This image mosaic of asteroid 253 Mathilde is constructed from four images acquired by the NEAR spacecraft on June 27, 1997. This was taken from a distance of 2,400 km (1,500 miles). Sunlight is coming from the upper right. The part of the asteroid shown is about 59 by 47 km (36 by 29 miles) across. Details as small as 380 meters (1,250 feet) can be discerned. The surface exhibits many large craters, including the deeply shadowed one at the center, which is estimated to be more than 10 kilometers (6 miles) deep. The shadowed, wedge-shaped feature at the lower right is another large crater viewed obliquely. The angular shape of the upper left limb of the asteroid results from the rim of a third large crater viewed edge-on. The bright mountainous feature at the far left may be the rim of a fourth large crater emerging from the shadow. The angular shape is believed to result from a violent history of impacts.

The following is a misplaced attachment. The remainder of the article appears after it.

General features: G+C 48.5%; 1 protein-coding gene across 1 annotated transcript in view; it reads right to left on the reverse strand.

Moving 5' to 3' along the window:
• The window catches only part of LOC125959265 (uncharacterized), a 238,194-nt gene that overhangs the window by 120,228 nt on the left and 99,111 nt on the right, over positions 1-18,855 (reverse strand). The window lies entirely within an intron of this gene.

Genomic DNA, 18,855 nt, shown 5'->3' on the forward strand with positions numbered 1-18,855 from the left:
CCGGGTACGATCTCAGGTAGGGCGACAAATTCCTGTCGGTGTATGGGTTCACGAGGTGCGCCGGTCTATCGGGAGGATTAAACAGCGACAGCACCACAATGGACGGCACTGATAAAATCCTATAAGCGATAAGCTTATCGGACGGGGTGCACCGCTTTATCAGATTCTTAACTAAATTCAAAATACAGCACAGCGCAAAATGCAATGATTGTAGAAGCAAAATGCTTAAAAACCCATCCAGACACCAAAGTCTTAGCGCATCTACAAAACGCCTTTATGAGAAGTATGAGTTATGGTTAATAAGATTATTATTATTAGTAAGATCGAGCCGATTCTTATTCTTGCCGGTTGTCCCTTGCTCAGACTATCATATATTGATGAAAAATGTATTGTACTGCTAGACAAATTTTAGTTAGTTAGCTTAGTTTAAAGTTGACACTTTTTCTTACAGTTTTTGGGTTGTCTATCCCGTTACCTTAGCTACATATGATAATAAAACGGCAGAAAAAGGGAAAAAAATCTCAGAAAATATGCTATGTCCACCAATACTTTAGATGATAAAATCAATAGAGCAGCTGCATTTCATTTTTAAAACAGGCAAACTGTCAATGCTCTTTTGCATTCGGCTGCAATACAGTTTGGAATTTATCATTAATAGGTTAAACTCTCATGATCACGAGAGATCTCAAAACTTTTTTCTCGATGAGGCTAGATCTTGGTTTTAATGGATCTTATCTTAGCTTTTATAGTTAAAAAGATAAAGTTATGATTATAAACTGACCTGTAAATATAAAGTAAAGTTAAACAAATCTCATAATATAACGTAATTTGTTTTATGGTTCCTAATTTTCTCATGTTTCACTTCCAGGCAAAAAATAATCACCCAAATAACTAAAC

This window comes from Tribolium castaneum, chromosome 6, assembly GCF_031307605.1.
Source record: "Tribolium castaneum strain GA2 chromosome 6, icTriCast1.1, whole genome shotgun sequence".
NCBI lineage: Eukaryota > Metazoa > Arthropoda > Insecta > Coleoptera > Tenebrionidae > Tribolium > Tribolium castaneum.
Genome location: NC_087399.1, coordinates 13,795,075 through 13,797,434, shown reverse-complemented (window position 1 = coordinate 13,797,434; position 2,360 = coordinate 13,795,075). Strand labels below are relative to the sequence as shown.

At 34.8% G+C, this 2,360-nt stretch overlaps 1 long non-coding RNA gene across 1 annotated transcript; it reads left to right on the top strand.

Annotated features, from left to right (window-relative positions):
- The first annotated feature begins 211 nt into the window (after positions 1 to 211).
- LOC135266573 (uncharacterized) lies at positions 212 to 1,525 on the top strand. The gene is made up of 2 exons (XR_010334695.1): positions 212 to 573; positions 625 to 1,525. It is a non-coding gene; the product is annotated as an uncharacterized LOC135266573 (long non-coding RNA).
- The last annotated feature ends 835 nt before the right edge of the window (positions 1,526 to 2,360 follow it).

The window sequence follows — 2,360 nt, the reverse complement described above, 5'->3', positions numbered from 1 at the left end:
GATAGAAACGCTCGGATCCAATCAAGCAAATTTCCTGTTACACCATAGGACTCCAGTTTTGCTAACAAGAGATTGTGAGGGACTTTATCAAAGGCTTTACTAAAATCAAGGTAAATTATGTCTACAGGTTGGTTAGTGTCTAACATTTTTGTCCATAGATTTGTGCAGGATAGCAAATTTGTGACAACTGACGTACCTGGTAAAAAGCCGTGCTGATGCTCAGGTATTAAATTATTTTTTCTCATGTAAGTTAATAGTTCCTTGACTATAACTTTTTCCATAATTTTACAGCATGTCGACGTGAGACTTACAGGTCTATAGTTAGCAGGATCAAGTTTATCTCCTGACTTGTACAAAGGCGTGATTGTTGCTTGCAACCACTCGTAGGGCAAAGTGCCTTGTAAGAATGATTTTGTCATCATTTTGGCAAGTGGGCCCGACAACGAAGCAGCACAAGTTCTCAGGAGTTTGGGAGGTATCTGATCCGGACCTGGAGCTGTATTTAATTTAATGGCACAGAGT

Built and managed by The Johns Hopkins University Applied Physics Laboratory, Laurel, Maryland, NEAR was the first spacecraft launched in NASA's Discovery Program of low-cost, small-scale planetary missions. See the NEAR web page at http://near.jhuapl.edu/ for more details.